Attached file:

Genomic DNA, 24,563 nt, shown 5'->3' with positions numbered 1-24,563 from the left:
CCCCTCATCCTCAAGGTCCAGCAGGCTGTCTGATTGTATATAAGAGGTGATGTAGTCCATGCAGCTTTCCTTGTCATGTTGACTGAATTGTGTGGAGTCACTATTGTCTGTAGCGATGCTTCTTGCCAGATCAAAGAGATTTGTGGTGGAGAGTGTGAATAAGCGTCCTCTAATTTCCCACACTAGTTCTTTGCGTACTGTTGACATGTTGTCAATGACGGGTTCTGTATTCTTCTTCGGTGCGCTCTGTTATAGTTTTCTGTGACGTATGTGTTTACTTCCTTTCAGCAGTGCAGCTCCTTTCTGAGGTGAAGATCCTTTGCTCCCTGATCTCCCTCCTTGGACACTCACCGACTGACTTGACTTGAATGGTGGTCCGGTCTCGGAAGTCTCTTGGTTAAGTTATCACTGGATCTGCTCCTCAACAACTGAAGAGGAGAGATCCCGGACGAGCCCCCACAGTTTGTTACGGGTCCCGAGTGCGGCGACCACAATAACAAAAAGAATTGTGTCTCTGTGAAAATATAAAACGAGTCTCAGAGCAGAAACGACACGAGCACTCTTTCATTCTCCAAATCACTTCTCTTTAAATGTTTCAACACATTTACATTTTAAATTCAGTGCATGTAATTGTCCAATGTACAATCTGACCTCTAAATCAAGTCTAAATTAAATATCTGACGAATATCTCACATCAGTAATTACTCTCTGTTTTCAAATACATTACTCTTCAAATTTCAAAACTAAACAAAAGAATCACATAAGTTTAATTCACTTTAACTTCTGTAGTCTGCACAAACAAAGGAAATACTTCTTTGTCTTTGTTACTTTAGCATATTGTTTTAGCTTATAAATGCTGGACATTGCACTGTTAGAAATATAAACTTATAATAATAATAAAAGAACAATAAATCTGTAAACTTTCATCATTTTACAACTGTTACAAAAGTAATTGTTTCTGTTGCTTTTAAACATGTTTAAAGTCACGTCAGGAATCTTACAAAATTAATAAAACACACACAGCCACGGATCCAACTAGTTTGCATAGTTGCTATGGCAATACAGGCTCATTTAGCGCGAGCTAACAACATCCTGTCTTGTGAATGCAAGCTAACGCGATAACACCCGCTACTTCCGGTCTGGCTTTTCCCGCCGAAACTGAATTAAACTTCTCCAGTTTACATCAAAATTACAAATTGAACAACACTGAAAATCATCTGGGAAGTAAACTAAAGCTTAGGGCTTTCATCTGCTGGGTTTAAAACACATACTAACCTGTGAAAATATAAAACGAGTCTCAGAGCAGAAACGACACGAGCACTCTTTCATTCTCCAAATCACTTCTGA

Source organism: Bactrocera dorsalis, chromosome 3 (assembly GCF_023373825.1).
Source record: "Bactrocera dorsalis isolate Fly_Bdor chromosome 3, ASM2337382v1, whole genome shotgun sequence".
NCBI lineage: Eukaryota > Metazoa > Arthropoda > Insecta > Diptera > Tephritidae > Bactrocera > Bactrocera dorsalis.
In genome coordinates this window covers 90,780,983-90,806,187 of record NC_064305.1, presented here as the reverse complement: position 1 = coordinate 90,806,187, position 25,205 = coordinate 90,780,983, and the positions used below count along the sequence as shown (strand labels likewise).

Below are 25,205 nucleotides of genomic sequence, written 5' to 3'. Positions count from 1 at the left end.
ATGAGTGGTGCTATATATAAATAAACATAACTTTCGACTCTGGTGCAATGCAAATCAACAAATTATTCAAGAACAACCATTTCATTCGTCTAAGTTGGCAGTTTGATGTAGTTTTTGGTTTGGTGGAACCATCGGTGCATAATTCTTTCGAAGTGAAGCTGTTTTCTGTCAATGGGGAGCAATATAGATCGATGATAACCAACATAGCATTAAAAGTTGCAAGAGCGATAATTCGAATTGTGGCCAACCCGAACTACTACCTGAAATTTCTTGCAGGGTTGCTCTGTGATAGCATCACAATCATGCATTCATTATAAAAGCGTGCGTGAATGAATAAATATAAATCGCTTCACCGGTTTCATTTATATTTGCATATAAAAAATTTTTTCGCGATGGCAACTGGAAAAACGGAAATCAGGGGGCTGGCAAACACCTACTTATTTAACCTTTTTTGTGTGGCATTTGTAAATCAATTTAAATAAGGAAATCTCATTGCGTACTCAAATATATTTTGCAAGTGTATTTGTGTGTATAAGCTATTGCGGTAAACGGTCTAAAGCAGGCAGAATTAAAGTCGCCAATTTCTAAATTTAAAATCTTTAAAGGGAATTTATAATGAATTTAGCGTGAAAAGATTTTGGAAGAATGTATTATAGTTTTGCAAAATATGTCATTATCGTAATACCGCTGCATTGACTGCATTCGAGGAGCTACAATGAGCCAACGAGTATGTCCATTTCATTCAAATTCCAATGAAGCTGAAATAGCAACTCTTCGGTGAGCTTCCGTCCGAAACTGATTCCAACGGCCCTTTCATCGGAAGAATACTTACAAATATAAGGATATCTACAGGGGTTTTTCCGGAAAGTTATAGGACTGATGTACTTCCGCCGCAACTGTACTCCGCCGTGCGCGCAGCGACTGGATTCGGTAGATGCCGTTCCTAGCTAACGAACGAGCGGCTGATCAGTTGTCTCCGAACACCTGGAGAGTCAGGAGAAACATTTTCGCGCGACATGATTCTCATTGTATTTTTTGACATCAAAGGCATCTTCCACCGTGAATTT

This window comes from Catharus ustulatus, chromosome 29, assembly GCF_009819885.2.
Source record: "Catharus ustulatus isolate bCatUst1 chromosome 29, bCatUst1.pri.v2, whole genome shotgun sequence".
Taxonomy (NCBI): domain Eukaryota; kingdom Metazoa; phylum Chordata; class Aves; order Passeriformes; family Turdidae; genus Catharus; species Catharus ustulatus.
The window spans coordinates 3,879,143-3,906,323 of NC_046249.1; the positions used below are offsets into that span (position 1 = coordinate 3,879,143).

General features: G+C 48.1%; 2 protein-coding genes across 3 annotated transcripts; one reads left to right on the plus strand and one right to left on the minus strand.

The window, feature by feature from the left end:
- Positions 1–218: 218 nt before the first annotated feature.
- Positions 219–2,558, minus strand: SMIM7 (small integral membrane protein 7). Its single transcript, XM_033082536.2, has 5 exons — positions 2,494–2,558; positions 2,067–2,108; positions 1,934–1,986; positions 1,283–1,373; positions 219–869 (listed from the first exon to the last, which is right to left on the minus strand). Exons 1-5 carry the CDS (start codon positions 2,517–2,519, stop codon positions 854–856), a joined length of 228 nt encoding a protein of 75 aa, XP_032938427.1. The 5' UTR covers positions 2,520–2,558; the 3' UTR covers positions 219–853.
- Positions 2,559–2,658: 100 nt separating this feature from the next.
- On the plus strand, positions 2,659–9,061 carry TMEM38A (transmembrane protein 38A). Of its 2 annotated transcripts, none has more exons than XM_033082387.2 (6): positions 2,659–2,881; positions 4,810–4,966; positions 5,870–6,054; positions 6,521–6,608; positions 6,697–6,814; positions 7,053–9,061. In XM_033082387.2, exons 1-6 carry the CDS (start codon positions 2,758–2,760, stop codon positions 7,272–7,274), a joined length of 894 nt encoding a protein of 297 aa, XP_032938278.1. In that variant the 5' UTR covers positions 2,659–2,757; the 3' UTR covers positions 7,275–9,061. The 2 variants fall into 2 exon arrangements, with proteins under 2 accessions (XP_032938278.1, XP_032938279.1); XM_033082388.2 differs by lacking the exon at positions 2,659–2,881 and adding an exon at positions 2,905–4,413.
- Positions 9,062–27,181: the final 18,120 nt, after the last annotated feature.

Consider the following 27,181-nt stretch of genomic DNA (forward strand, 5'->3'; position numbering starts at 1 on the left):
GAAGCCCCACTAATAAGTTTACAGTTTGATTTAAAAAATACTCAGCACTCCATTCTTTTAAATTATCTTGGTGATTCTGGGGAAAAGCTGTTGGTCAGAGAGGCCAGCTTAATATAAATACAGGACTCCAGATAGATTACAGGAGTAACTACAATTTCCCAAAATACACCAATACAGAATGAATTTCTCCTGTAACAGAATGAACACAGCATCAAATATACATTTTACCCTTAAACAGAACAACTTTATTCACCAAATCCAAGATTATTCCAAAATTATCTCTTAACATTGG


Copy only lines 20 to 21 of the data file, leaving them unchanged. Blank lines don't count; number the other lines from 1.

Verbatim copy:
Consider the following 27,181-nt stretch of genomic DNA (forward strand, 5'->3'; position numbering starts at 1 on the left):
GAAGCCCCACTAATAAGTTTACAGTTTGATTTAAAAAATACTCAGCACTCCATTCTTTTAAATTATCTTGGTGATTCTGGGGAAAAGCTGTTGGTCAGAGAGGCCAGCTTAATATAAATACAGGACTCCAGATAGATTACAGGAGTAACTACAATTTCCCAAAATACACCAATACAGAATGAATTTCTCCTGTAACAGAATGAACACAGCATCAAATATACATTTTACCCTTAAACAGAACAACTTTATTCACCAAATCCAAGATTATTCCAAAATTATCTCTTAACATTGG